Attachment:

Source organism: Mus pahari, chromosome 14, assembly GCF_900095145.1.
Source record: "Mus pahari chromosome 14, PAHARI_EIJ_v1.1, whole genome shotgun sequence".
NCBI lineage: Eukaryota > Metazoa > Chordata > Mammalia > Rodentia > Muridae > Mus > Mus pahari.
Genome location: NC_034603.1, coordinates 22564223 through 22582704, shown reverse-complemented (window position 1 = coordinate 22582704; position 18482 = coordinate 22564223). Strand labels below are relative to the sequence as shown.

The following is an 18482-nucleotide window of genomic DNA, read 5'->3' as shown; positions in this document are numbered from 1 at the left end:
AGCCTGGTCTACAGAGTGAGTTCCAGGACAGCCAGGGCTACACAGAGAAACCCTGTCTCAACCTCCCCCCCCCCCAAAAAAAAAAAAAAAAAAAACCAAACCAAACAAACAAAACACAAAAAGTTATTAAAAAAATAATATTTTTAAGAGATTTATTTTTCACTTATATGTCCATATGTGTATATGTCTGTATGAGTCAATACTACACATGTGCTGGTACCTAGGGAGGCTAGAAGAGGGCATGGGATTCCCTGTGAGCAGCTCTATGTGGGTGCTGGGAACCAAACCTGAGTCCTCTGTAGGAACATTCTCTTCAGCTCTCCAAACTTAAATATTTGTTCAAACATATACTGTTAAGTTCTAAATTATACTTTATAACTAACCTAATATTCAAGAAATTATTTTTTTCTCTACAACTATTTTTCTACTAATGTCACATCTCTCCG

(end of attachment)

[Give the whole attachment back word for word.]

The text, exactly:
Source organism: Mus pahari, chromosome 14, assembly GCF_900095145.1.
Source record: "Mus pahari chromosome 14, PAHARI_EIJ_v1.1, whole genome shotgun sequence".
NCBI lineage: Eukaryota > Metazoa > Chordata > Mammalia > Rodentia > Muridae > Mus > Mus pahari.
Genome location: NC_034603.1, coordinates 22564223 through 22582704, shown reverse-complemented (window position 1 = coordinate 22582704; position 18482 = coordinate 22564223). Strand labels below are relative to the sequence as shown.

The following is an 18482-nucleotide window of genomic DNA, read 5'->3' as shown; positions in this document are numbered from 1 at the left end:
AGCCTGGTCTACAGAGTGAGTTCCAGGACAGCCAGGGCTACACAGAGAAACCCTGTCTCAACCTCCCCCCCCCCCAAAAAAAAAAAAAAAAAAAACCAAACCAAACAAACAAAACACAAAAAGTTATTAAAAAAATAATATTTTTAAGAGATTTATTTTTCACTTATATGTCCATATGTGTATATGTCTGTATGAGTCAATACTACACATGTGCTGGTACCTAGGGAGGCTAGAAGAGGGCATGGGATTCCCTGTGAGCAGCTCTATGTGGGTGCTGGGAACCAAACCTGAGTCCTCTGTAGGAACATTCTCTTCAGCTCTCCAAACTTAAATATTTGTTCAAACATATACTGTTAAGTTCTAAATTATACTTTATAACTAACCTAATATTCAAGAAATTATTTTTTTCTCTACAACTATTTTTCTACTAATGTCACATCTCTCCG